UK inheritance tax receipts fall for first time in a decade

UK inheritance tax receipts fell for the first time in a decade last year, with fewer deaths resulting in a charge, due to a tax break introduced by the Conservative government after the 2015 election.

HM Revenue & Customs received £5.2bn in IHT receipts in 2019-20, a decline of 4 per cent on the previous record year, or £223m, according to government figures released on Thursday. Both the proportion and the total number of UK deaths resulting in a liability also fell for the first time since 2009-10, when the value of estates was hit by the recession following the global financial crisis.

HMRC said the decline was most likely due to the introduction of a “residence nil rate band” in April 2017, which meant that in addition to the main tax-free allowance of £325,000 per person, people could pass on their main home to a direct descendant without paying tax on the first £100,000.

This year’s tax receipts reflect a time lag dating back to when the change in policy was introduced. Since then the band has risen by £25,000 a year to reach £175,000 at the start of the current tax year, and it is set to rise in line with inflation in future. 

The policy has taken 3,900 estates out of inheritance tax entirely, with 20,200 estates using the new relief and £3.1bn of chargeable estate value sheltered from a charge as a result, HMRC said.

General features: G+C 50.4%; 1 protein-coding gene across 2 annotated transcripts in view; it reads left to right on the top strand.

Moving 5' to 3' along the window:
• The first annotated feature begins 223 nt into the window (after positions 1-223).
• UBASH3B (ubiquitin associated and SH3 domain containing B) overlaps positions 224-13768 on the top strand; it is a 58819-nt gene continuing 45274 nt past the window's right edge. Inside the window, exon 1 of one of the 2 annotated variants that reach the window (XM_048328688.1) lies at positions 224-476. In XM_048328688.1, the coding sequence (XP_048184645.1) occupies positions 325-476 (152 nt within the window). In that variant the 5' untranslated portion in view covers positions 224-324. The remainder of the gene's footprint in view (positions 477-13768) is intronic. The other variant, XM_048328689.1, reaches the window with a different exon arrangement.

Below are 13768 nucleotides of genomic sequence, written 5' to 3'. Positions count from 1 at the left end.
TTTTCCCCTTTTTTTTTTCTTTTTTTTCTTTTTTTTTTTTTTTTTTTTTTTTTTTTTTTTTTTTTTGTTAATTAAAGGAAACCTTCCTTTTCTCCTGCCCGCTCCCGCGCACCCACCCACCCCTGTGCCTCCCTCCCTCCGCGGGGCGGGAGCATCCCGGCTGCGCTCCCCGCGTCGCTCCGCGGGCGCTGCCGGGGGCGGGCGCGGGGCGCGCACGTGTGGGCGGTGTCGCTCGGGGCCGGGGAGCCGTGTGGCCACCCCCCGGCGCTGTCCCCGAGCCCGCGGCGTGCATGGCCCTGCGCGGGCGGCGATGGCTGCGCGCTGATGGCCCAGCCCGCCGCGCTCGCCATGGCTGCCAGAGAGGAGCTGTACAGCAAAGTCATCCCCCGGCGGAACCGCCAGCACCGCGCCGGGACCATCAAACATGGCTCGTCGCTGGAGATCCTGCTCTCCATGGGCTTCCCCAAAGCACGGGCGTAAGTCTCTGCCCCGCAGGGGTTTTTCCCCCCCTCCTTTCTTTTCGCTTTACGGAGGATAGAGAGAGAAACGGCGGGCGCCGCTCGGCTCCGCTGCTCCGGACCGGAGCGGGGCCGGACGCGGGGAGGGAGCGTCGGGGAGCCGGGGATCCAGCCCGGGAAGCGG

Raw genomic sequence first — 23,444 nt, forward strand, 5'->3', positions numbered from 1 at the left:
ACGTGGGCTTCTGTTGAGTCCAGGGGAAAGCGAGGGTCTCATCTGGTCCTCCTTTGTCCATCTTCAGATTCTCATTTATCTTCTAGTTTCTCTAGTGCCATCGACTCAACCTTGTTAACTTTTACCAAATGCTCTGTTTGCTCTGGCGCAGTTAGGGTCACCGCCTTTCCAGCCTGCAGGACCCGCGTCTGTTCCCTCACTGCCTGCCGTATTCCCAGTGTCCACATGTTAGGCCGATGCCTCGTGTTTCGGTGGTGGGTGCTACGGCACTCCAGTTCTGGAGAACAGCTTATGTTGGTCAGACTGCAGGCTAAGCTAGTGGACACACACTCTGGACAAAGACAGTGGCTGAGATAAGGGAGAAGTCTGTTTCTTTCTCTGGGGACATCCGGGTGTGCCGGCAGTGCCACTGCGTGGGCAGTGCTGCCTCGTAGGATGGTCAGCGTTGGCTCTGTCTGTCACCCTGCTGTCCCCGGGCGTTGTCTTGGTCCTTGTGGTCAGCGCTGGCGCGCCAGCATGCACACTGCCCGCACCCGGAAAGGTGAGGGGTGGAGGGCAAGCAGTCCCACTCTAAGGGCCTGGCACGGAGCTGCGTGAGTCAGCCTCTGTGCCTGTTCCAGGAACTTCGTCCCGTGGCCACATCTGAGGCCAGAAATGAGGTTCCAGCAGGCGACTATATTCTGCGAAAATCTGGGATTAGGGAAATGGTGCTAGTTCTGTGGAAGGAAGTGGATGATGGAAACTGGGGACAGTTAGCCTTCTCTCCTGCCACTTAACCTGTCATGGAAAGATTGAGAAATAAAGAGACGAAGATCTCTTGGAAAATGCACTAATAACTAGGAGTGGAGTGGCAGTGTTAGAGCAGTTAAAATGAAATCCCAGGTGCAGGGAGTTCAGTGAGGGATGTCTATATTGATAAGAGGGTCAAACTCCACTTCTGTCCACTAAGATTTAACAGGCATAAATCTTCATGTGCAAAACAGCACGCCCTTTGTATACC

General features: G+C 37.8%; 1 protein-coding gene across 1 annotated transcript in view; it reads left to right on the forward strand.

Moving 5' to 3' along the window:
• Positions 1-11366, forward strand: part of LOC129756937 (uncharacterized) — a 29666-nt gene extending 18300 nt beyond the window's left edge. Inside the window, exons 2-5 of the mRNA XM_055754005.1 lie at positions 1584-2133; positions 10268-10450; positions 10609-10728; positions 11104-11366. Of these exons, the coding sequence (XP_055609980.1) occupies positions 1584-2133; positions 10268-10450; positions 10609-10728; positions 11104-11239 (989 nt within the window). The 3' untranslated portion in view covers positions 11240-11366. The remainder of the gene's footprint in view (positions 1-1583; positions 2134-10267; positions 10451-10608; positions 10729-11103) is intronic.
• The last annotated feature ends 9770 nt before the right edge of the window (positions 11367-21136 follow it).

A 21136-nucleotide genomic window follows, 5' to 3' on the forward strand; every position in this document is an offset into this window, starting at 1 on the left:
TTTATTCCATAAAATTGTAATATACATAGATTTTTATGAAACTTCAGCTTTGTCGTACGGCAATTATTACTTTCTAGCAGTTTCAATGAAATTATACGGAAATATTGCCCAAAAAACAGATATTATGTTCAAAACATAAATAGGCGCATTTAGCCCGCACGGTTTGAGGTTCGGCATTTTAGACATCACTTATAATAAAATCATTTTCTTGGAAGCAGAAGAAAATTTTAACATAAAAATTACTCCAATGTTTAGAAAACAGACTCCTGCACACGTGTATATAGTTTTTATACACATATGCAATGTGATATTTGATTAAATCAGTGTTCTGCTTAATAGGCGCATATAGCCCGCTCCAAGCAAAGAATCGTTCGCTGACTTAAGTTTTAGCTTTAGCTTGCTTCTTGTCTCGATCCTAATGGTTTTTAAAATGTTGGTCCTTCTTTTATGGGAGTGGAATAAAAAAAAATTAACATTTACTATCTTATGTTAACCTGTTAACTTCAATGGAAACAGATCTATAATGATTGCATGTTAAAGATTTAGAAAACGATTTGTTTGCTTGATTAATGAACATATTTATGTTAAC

The Conservative party promised in its 2015 manifesto that the relief — which is tapered so that it does not apply to estates worth more than £2.7m — would “take the family home out of tax for all but the richest”. It effectively increased the inheritance tax threshold to £1m for married couples whose main residence was worth at least £350,000 and was bequeathed to direct descendants.

The policy drew criticism when it was first proposed, because it would primarily benefit wealthy households living in the south east of England.

The Institute for Fiscal Studies said at the time that it was “hard to see the economic or social question” to which the policy would be the right answer, and that it was “striking” that ministers were proposing it despite the Treasury’s advice that it could push up house prices and prevent older people downsizing when it would otherwise be appropriate.

But Tom Selby, senior analyst at the wealth manager AJ Bell, speculated that the relief “could be in chancellor Rishi Sunak’s crosshairs” as the Treasury seeks ways to fill the hole in the public finances caused by the government’s response to the coronavirus pandemic.

With the Treasury set to review the system of capital gains taxes, the government faces calls to introduce new property taxes to help pay for the costs of the crisis.

The Social Market Foundation, a think-tank, last week set out proposals to tax “unearned” gains from residential property that it said could raise £421bn over the next 25 years.

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